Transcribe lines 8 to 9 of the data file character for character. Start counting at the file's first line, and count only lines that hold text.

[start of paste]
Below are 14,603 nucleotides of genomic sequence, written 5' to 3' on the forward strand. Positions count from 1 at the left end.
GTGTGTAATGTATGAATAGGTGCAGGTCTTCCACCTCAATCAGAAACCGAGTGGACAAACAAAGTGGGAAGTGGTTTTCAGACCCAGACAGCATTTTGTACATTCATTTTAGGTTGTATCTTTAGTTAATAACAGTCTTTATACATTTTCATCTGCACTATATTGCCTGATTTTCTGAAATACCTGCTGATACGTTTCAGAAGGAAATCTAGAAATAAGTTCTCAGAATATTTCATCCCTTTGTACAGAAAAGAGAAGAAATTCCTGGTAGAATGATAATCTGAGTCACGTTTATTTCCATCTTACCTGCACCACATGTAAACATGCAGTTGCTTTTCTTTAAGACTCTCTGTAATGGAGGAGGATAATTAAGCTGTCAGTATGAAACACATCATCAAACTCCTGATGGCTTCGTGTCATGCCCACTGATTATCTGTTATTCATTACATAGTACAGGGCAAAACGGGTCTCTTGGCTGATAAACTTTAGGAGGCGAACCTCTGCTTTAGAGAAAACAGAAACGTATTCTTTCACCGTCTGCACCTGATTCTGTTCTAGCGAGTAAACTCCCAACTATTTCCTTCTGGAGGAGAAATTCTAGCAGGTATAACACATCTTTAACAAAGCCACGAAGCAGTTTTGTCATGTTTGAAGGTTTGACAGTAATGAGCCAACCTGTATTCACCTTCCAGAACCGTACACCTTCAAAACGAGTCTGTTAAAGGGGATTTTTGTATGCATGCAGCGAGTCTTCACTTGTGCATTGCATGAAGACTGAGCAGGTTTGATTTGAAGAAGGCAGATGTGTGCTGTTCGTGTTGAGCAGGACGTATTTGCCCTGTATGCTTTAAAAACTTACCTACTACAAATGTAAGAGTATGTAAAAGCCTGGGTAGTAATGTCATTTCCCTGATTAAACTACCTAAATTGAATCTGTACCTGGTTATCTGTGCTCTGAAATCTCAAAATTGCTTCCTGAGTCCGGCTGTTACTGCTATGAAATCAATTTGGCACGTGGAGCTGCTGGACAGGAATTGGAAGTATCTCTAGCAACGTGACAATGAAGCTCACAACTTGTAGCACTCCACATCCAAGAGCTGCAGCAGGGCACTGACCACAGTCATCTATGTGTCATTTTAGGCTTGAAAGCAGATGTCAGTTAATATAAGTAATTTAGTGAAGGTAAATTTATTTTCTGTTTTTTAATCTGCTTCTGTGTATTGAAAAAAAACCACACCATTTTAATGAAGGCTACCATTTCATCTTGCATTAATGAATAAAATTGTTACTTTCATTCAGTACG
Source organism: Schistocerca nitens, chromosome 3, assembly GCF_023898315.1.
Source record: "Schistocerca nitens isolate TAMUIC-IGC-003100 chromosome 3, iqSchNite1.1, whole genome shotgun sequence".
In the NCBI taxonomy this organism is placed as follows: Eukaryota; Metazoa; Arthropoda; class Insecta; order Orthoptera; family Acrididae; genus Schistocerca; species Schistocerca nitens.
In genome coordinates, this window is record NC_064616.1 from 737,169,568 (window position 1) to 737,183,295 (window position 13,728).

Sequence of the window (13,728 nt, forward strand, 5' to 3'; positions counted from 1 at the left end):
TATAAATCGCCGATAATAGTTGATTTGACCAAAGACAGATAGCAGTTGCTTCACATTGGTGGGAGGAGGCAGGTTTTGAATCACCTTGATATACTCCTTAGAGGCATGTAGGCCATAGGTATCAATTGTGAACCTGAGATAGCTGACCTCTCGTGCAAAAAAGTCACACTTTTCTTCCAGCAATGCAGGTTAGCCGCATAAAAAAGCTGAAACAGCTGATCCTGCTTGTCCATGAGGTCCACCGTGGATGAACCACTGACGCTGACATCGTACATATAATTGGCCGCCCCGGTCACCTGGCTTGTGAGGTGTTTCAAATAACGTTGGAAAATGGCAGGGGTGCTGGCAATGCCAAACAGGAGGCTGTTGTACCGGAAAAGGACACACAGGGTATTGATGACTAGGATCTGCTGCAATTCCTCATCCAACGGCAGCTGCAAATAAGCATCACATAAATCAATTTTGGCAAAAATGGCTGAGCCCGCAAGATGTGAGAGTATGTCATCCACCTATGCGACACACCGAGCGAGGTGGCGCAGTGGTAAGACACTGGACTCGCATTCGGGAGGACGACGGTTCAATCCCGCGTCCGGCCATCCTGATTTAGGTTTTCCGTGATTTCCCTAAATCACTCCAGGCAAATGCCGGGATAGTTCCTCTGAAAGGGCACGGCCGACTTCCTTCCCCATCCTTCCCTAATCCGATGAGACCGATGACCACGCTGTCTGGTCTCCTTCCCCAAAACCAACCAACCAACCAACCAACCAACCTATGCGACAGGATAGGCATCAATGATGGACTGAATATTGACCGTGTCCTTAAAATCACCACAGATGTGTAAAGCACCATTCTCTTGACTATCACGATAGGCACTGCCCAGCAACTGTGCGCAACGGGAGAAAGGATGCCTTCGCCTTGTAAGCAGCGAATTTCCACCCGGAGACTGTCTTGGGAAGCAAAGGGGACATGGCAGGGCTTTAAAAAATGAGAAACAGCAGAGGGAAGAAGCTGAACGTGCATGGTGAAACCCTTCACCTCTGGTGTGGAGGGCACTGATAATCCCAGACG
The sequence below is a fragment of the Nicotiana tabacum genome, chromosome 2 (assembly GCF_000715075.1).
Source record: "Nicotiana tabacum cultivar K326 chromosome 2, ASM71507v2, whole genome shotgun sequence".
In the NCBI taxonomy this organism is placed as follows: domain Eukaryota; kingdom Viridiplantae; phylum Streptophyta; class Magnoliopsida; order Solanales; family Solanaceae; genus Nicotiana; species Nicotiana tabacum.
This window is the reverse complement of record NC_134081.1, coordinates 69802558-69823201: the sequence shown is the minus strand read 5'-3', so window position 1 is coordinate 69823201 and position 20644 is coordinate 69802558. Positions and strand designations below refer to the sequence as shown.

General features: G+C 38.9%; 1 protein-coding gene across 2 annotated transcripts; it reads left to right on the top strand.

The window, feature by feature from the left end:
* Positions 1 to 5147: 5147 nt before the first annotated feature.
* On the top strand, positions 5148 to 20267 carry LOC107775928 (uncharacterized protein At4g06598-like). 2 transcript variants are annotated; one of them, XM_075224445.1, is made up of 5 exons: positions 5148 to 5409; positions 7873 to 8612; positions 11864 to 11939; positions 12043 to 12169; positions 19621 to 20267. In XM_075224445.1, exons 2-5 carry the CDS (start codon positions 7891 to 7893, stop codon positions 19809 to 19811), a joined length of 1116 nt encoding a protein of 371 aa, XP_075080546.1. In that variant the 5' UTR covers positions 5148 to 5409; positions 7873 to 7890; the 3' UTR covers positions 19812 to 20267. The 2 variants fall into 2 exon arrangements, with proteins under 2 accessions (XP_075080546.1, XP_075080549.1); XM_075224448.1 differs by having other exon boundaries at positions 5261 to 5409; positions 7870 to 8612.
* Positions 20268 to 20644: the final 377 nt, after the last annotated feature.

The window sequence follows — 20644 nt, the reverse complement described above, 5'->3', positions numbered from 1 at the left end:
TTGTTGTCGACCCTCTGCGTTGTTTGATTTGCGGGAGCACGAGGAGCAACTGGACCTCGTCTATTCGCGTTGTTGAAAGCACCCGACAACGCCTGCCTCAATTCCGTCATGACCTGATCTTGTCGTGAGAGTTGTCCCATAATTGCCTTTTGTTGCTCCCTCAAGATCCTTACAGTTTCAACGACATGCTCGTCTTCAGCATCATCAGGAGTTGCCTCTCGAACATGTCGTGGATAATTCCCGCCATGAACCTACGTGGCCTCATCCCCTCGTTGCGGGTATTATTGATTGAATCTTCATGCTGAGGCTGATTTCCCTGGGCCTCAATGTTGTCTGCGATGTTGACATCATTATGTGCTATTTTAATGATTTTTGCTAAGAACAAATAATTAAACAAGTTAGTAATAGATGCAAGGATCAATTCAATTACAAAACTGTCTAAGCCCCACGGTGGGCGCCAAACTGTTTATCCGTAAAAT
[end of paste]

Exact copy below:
TATAAATCGCCGATAATAGTTGATTTGACCAAAGACAGATAGCAGTTGCTTCACATTGGTGGGAGGAGGCAGGTTTTGAATCACCTTGATATACTCCTTAGAGGCATGTAGGCCATAGGTATCAATTGTGAACCTGAGATAGCTGACCTCTCGTGCAAAAAAGTCACACTTTTCTTCCAGCAATGCAGGTTAGCCGCATAAAAAAGCTGAAACAGCTGATCCTGCTTGTCCATGAGGTCCACCGTGGATGAACCACTGACGCTGACATCGTACATATAATTGGCCGCCCCGGTCACCTGGCTTGTGAGGTGTTTCAAATAACGTTGGAAAATGGCAGGGGTGCTGGCAATGCCAAACAGGAGGCTGTTGTACCGGAAAAGGACACACAGGGTATTGATGACTAGGATCTGCTGCAATTCCTCATCCAACGGCAGCTGCAAATAAGCATCACATAAATCAATTTTGGCAAAAATGGCTGAGCCCGCAAGATGTGAGAGTATGTCATCCACCTATGCGACACACCGAGCGAGGTGGCGCAGTGGTAAGACACTGGACTCGCATTCGGGAGGACGACGGTTCAATCCCGCGTCCGGCCATCCTGATTTAGGTTTTCCGTGATTTCCCTAAATCACTCCAGGCAAATGCCGGGATAGTTCCTCTGAAAGGGCACGGCCGACTTCCTTCCCCATCCTTCCCTAATCCGATGAGACCGATGACCACGCTGTCTGGTCTCCTTCCCCAAAACCAACCAACCAACCAACCAACCAACCTATGCGACAGGATAGGCATCAATGATGGACTGAATATTGACCGTGTCCTTAAAATCACCACAGATGTGTAAAGCACCATTCTCTTGACTATCACGATAGGCACTGCCCAGCAACTGTGCGCAACGGGAGAAAGGATGCCTTCGCCTTGTAAGCAGCGAATTTCCACCCGGAGACTGTCTTGGGAAGCAAAGGGGACATGGCAGGGCTTTAAAAAATGAGAAACAGCAGAGGGAAGAAGCTGAACGTGCATGGTGAAACCCTTCACCTCTGGTGTGGAGGGCACTGATAATCCCAGACG
The sequence below is a fragment of the Nicotiana tabacum genome, chromosome 2 (assembly GCF_000715075.1).